If, like me, you’re a fan of the show, but not willing to get into a fist fight in a fast-food restaurant, you’re in luck, because I’ve trawled the internet for the best copycat recipes that you can make in the comfort of your own kitchen, and hopefully not have to call the police.

  • Reddit user Xeropoint developed a recipe with his Dad, This version involves drinking a lot of Plum Sake…
  • Binging with Babish tested a few different options out on his YouTube channel.
  • If you’re feeling fancy, Ina Garten‘s sauce from her Szechuan Noodles recipe is a tasty option.
  • If you’re less fancy, this recipe from Nicole McLaughlin is a no frills, low equipment version.
  • Or do no cooking at all, and get McDonalds Barbeque Sauce and their Sweet and Sour sauce and mix the two together. I suspect this is properly how it was made in the first place…


Midlands Whisky Festival

After discovering I like whisky earlier this year, I’ve been on a mission to learn more about it. After assuming I wasn’t a fan, an evening with The Birmingham Whisky Club taught me to appreciate the spirit, and I’ve slowly been exploring different brands and discovering what I like. When my friends at East Village  asked if I’d like to go along to the Midlands Whisky Festival I nearly bit their hands off in my rush to say yes.

Midlands Whisky Festival


Held in The Studio in Birmingham, the Midlands Whisky Festival was host to a huge array of exhibitors, masterclasses and whisky fans. Spread over two floors, there was lots to explore. Your ticket included a tasting glass, tasting drams from each exhibitor, and a token for a ‘dream dram’ which was a larger taster of a rather more special whisky.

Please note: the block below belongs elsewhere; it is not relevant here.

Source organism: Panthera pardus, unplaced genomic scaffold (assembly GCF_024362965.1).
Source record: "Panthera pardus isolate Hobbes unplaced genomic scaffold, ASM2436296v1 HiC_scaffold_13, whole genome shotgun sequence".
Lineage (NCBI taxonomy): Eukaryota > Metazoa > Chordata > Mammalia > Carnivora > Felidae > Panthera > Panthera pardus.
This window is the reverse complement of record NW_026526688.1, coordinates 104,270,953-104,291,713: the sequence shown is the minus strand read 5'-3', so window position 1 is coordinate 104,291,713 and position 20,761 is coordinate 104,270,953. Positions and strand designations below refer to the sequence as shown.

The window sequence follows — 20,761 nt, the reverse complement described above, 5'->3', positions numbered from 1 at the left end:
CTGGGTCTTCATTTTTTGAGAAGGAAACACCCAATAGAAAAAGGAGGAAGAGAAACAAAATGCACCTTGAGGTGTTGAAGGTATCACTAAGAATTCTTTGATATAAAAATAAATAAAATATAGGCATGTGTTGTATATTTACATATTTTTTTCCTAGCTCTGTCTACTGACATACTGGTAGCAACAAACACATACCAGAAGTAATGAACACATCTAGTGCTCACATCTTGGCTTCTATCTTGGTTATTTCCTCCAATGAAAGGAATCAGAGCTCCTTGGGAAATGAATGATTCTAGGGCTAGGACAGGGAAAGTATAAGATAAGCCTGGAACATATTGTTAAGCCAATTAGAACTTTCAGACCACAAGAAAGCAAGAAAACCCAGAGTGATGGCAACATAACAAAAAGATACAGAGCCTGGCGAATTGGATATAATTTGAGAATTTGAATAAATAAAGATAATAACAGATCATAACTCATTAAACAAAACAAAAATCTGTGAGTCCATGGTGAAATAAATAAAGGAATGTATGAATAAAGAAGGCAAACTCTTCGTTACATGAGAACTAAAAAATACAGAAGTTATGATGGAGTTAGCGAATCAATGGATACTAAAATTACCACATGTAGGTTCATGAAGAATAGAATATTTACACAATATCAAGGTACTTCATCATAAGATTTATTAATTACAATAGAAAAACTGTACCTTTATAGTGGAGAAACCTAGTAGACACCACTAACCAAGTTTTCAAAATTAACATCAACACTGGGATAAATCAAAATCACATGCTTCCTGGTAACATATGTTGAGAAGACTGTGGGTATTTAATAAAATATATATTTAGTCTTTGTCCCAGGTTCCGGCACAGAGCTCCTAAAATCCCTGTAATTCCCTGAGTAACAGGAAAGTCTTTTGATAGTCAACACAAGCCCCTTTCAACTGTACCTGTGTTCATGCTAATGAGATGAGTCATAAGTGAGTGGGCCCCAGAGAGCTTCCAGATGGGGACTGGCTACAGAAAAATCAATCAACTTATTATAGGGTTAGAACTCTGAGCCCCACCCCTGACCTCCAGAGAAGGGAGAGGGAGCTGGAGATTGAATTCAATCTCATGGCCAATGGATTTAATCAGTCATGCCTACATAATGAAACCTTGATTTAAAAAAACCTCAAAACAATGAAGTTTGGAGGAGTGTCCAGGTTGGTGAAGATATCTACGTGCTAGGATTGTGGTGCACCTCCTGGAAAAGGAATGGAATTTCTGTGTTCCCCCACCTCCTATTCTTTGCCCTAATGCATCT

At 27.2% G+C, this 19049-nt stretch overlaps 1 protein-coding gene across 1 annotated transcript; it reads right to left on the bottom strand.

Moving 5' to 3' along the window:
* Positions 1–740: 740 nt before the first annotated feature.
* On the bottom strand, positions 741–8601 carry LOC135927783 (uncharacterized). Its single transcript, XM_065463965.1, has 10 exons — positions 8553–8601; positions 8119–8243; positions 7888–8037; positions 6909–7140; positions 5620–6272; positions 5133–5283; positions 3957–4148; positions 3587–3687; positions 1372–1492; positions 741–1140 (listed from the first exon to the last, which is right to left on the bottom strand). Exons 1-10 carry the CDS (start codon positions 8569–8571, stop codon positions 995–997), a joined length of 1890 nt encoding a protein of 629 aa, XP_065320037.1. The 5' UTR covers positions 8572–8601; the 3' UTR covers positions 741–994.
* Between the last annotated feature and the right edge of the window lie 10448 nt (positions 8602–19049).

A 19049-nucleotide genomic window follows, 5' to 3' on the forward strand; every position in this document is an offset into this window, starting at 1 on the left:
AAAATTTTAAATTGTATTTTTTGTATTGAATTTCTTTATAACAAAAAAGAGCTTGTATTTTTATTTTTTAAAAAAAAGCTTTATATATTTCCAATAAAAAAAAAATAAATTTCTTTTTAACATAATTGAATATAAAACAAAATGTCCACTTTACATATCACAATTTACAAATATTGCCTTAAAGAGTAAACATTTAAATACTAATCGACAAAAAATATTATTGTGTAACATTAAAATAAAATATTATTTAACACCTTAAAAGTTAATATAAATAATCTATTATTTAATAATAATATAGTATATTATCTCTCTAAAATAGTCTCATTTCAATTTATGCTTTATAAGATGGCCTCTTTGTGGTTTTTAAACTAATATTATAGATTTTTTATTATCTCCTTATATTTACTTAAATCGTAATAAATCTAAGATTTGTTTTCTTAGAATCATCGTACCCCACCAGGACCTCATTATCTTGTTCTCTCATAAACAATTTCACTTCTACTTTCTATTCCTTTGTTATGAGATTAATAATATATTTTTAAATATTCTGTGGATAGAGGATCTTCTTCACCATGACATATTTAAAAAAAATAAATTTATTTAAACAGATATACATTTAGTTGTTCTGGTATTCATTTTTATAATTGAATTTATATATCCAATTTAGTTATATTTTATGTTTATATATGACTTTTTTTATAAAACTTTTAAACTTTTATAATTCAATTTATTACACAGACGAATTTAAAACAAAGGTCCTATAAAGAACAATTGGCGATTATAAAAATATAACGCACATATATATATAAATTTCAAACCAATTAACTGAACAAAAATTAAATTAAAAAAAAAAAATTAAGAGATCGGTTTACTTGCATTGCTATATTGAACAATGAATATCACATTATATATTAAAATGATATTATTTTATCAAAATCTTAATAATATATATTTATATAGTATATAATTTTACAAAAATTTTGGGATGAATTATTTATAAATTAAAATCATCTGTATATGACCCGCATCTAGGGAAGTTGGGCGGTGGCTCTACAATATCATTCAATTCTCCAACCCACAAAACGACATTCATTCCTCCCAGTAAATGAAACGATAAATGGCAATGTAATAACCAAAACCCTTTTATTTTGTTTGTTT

Welsh whisky

I already know I like Penderyn whisky, and I’m always loyal to a Welsh brand, so when I realised they were there, I made a beeline for their stand. Made in the Brecon Beacons, Penderyn was the first distillery in Wales in over a century and their whisky is now sold around the world.

I worked my way through a few of the drams on offer, and as always was impressed with how clean Penderyn‘s range tastes. I especially liked Madeira from the Gold range, which is finished in Madeira wine casks. With notes of toffee on the nose, the taste is crisp and sweet, with a background of vanilla. Myth from the Dragon range is easy to drink too, with flavours of mixed fruits. The packaging of the Dragon range is beautiful too, with a large dragon emblazoned across the boxes. These would be an attractive addition to anyone’s alcohol cupboard.

Mackmyra Whisky

I was delighted to spot Mackmyra. I tried their Svensk Rök at the Whisky Club tasting that started me on whisky, and it was one of my stand outs of the night, so I was keen to try more from them. Made in Sweden, Mackmyra is made with beautiful, clear water, as you’d expect from a Swedish drink. Their rep took us through the core range, starting with Brukswhisky, which is quite light, with flavours of spicy toffee. Next, we tried Svensk Ek, which is smooth and caramelly, and I think maybe my favourite of the batch. The Svensk Rök went down just as well as the first time. The peatiest of the range, this whisky is slightly smokier, but still with Mackmyra‘s signature cleanness and sweetness.

With so many whiskys to try, I was almost overwhelmed by choice. I wanted to try as many as I could, without ending up an absolute mess. With so much to try, I think this festival is ideal whether you’re a whisky expert or a total beginner like me, as each brand’s rep was knowledgeable and generous with the taster drams, so you could either find something new to you, or figure out what your tastes are.

I may or may not be already looking forward to next year.

I was invited to attend the festival by East Village. All opinions are honest and my own. I was not required to write a blog post.